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Heard the One About the Jewish Musical That’s Better Than You’d Think?

Have you heard the one about the Jewish mother so bulldozing that her husband and daughters try hard to stay out of her path? About the Jewish father proud at his daughter’s wedding, but mostly because of the great deal he got on the banquet hall? About the Waspy machetayneste-to-be who sips gin at breakfast, the gay wedding planner who has a solution — and a snarky aside — for every problem? The goyishe groom who tries to use some Yiddish but can’t get any of it right?

For the first hour of its 100-minute running time, “It Shoulda Been You,” the new Jewish-bride-marries-gentile-groom musical that opened on Broadway last night at the Brooks Atkinson Theatre, is a stream of such clichés, an unoriginal but genial culture-clash romp that seems an ideal candidate for the Westside Theatre (the off-Broadway home of such synagogue-outing hits as “Love, Loss, and What I Wore,” “Becoming Dr. Ruth” and “Old Jews Telling Jokes”).

But when the groom finally steps on the glass, and you wonder how playwright Brian Hargrove will fill another 40 minutes, the script takes an unexpected and interesting twist. (I’m going to try not to spoil it.) Hidden within this pleasantly predictable show, it turns out, is a smarter and more interesting one. It doesn’t quite succeed — even this fresher material is flawed — but the second half of the show, like the panini station that becomes an (overplayed) running joke, adds something filling between the white bread.

This is Hargrove’s first play; the setup-punchline cadence of his writing honors his long career in TV. Barbara Anselmi, also in her Broadway debut, is credited with music and concept, the former jaunty but unmemorable and the latter about the same. (There are also five “additional lyrics” writers.) What makes the play work as a well as it does is the wattage of its interpretive team. The star of the evening may well be David Hyde Pierce, who is also making his debut as a Broadway director, shepherding a script written by his husband. Pierce is, of course, an able veteran performer with broad experience in both musical comedy and sitcom, and his sure hand gives shape and snap to this sitcom-esque musical comedy.

He’s also got a fantastic cast. Tyne Daly and Harriet Harris are the dueling mothers, and they could save any show. They’re only helped further by Chip Zien as Daly’s henpecked husband, who brings some sweet sensitivity to the proceedings; Edward Hibbert as the typically, drolly Hibbertian wedding planner; and the grounded performances from the two Steinberg daughters: Sierra Boggess as the bride, and Lisa Howard as her responsible, single sister. David Burtka, best known as Neal Patrick Harris’s better half, is a charming and fleet-footed groom.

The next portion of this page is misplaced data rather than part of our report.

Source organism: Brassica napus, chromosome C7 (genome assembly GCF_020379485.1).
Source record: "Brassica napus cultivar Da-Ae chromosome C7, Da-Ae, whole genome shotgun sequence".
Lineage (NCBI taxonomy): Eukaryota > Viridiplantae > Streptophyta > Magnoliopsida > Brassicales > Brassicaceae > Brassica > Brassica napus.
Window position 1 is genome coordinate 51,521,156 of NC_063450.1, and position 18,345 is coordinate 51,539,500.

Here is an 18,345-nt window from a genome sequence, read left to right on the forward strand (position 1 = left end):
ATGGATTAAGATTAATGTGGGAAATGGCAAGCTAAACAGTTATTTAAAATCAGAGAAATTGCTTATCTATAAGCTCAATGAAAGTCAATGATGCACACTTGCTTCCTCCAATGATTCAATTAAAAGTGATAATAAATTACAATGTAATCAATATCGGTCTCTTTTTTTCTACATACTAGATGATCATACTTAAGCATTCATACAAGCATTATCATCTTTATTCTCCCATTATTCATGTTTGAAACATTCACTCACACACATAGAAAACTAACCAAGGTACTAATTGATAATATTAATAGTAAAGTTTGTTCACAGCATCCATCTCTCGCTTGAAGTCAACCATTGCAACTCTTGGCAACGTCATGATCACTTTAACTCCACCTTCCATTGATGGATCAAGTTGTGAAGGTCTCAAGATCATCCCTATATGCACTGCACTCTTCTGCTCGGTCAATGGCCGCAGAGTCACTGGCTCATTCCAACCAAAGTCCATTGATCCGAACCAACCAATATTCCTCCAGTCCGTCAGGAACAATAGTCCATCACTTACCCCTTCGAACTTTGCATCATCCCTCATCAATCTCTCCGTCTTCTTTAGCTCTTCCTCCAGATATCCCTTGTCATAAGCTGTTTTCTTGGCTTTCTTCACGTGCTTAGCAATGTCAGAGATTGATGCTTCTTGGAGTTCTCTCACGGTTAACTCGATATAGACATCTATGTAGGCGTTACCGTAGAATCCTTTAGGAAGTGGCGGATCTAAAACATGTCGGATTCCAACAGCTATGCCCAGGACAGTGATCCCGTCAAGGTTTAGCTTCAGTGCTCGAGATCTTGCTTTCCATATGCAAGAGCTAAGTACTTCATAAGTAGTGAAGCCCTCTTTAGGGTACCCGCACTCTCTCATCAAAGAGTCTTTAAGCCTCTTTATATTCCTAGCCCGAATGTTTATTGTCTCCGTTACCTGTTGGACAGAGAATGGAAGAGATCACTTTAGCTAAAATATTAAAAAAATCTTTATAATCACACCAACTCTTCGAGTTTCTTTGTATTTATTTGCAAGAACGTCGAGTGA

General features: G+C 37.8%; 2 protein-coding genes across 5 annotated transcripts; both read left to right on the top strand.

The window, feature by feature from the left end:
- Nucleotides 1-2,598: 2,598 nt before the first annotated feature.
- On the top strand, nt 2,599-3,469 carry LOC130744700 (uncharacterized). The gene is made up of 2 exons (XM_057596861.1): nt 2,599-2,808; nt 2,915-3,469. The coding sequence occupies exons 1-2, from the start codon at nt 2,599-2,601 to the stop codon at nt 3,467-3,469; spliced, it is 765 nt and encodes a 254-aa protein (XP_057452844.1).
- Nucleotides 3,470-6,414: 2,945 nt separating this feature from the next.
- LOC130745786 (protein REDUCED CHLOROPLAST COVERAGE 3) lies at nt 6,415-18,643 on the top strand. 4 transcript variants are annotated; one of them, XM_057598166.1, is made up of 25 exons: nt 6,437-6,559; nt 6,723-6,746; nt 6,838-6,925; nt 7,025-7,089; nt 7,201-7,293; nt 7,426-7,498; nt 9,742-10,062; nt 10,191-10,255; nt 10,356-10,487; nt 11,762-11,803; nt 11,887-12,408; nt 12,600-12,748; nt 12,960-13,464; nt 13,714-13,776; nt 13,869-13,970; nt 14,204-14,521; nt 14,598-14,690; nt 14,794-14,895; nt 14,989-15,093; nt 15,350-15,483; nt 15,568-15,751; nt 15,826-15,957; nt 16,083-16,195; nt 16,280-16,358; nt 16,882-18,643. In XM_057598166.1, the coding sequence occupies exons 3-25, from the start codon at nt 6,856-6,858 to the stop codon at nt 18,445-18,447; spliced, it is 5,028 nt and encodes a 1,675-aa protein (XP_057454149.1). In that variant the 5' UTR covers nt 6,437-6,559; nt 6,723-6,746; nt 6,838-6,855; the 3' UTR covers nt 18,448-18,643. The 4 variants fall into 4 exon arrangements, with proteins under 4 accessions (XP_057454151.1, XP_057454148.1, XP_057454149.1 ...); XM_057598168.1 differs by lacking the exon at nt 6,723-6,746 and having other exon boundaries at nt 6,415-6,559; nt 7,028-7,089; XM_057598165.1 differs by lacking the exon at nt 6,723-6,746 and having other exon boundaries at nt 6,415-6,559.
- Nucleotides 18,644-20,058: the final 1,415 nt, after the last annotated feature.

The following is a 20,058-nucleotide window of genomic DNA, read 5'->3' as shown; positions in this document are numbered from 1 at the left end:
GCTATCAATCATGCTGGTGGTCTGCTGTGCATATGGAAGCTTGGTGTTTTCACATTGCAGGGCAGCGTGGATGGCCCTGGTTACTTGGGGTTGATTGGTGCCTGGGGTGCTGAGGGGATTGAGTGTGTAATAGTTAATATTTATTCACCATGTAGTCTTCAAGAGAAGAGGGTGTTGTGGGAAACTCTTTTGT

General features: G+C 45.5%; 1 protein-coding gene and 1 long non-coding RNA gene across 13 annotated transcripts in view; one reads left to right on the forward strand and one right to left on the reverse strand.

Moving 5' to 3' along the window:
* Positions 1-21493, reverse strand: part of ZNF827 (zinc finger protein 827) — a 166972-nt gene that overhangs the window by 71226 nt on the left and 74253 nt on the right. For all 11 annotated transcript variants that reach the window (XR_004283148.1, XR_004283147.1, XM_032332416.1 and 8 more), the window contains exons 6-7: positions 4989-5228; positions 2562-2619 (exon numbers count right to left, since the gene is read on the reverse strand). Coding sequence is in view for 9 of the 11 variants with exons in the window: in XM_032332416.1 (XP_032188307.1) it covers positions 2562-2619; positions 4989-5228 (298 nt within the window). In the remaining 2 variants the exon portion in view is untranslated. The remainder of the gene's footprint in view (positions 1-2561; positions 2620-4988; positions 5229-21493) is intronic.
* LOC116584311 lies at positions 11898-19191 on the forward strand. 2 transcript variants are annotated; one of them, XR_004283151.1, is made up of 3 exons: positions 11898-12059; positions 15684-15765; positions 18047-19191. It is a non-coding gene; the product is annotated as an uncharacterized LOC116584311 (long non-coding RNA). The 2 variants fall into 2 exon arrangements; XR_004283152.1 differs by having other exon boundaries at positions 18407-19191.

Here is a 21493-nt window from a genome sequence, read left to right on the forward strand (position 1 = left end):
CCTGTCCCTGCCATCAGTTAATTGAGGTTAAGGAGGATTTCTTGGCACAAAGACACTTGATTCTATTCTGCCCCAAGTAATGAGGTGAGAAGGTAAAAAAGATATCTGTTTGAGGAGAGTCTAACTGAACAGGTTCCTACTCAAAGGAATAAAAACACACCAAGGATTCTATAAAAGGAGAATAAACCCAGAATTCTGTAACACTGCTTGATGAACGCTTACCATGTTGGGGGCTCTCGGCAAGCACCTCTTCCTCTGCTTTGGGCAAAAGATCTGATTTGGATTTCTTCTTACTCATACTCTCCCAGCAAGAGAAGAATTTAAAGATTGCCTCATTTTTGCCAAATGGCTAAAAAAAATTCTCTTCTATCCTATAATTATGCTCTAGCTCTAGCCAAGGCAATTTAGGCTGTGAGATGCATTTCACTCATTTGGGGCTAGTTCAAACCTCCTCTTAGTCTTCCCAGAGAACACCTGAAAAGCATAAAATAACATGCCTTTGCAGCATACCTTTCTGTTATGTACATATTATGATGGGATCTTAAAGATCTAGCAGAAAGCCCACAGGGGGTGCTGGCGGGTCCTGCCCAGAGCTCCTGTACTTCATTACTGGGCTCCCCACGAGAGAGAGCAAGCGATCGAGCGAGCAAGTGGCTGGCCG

Guided by Pierce, all the actors are sharp with the occasionally farce-like comedy (the set, by Anna Louizos, is stocked with more doors than a Home Depot). But the high points, in many cases, are the musical numbers. There’s a bang-up series of solos in the early part of the play that make you realize even this duller material is being performed by pros: Daly’s “Nice,” an ode to the virtues of saying what you think, Hibbert’s “Albert’s Turn,” a wedding planner’s anthem of resourcefulness, and Harris’s “Where Did I Go Wrong?,” on her decades-long effort to keep her son from loving any woman more than her. There’s a nice softshoe as Waspy father and son, for the first time ever, express emotion. And both Steinberg sisters have moving, beautifully sung late-in-the-show ballads.

It is Boggess’s number, “A Little Bit Less Than,” which best points out what’s both good and bad about the play. It’s a sweet and moving song, about self-acceptance and self-assertion and coming out of the closet — OK, I’m giving away a bit of the surprise twist — that Boggess delivers with tender power. It’s also placed, ridiculously, in the mouth of a woman who’s just married a man because, until that moment, she couldn’t face her mother with the truth.

But, then, “It Shoulda Been You” is a show that rewards most those who think about it least. It’s stale and silly and more than a little nonsensical; it’s also fun and funny and, almost in spite itself, somewhat smart. The audience its producers surely have in mind — that great mass of theatergoers in Syosset and Scarsdale and Short Hills — will eat it up. It coulda been a lot worse.

Jesse Oxfeld has written about theater for the New York Observer and New York Magazine.

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